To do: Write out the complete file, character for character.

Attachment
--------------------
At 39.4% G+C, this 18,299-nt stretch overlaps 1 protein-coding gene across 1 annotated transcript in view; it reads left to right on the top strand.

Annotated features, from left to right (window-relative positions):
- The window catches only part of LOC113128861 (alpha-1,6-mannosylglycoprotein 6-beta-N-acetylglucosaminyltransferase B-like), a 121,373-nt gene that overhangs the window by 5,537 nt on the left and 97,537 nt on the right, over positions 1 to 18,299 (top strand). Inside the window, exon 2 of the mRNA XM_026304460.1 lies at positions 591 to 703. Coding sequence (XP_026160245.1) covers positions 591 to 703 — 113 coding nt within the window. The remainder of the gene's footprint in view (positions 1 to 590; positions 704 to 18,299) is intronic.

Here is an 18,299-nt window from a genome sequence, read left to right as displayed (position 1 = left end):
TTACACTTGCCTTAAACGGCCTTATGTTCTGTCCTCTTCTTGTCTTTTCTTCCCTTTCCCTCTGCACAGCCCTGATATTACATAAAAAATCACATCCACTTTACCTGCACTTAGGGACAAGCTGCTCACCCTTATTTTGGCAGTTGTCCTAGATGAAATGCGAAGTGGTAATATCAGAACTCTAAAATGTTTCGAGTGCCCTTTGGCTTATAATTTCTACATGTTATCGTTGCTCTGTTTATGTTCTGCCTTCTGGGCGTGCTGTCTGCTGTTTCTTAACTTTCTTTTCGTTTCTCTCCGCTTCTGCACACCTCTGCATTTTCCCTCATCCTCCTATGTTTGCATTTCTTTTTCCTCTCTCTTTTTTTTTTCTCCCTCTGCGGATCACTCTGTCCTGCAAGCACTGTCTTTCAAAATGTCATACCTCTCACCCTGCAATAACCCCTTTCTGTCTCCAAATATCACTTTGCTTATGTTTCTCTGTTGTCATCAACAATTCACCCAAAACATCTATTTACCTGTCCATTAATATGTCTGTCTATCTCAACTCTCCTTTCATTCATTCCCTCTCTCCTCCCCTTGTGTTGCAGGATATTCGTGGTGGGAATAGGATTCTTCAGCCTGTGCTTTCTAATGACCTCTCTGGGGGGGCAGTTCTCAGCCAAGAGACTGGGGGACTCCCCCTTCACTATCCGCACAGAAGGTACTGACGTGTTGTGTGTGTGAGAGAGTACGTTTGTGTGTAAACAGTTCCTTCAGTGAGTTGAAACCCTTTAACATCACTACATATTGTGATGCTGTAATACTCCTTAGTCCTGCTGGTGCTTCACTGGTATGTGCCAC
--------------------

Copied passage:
At 39.4% G+C, this 18,299-nt stretch overlaps 1 protein-coding gene across 1 annotated transcript in view; it reads left to right on the top strand.

Annotated features, from left to right (window-relative positions):
- The window catches only part of LOC113128861 (alpha-1,6-mannosylglycoprotein 6-beta-N-acetylglucosaminyltransferase B-like), a 121,373-nt gene that overhangs the window by 5,537 nt on the left and 97,537 nt on the right, over positions 1 to 18,299 (top strand). Inside the window, exon 2 of the mRNA XM_026304460.1 lies at positions 591 to 703. Coding sequence (XP_026160245.1) covers positions 591 to 703 — 113 coding nt within the window. The remainder of the gene's footprint in view (positions 1 to 590; positions 704 to 18,299) is intronic.

Here is an 18,299-nt window from a genome sequence, read left to right as displayed (position 1 = left end):
TTACACTTGCCTTAAACGGCCTTATGTTCTGTCCTCTTCTTGTCTTTTCTTCCCTTTCCCTCTGCACAGCCCTGATATTACATAAAAAATCACATCCACTTTACCTGCACTTAGGGACAAGCTGCTCACCCTTATTTTGGCAGTTGTCCTAGATGAAATGCGAAGTGGTAATATCAGAACTCTAAAATGTTTCGAGTGCCCTTTGGCTTATAATTTCTACATGTTATCGTTGCTCTGTTTATGTTCTGCCTTCTGGGCGTGCTGTCTGCTGTTTCTTAACTTTCTTTTCGTTTCTCTCCGCTTCTGCACACCTCTGCATTTTCCCTCATCCTCCTATGTTTGCATTTCTTTTTCCTCTCTCTTTTTTTTTTCTCCCTCTGCGGATCACTCTGTCCTGCAAGCACTGTCTTTCAAAATGTCATACCTCTCACCCTGCAATAACCCCTTTCTGTCTCCAAATATCACTTTGCTTATGTTTCTCTGTTGTCATCAACAATTCACCCAAAACATCTATTTACCTGTCCATTAATATGTCTGTCTATCTCAACTCTCCTTTCATTCATTCCCTCTCTCCTCCCCTTGTGTTGCAGGATATTCGTGGTGGGAATAGGATTCTTCAGCCTGTGCTTTCTAATGACCTCTCTGGGGGGGCAGTTCTCAGCCAAGAGACTGGGGGACTCCCCCTTCACTATCCGCACAGAAGGTACTGACGTGTTGTGTGTGTGAGAGAGTACGTTTGTGTGTAAACAGTTCCTTCAGTGAGTTGAAACCCTTTAACATCACTACATATTGTGATGCTGTAATACTCCTTAGTCCTGCTGGTGCTTCACTGGTATGTGCCAC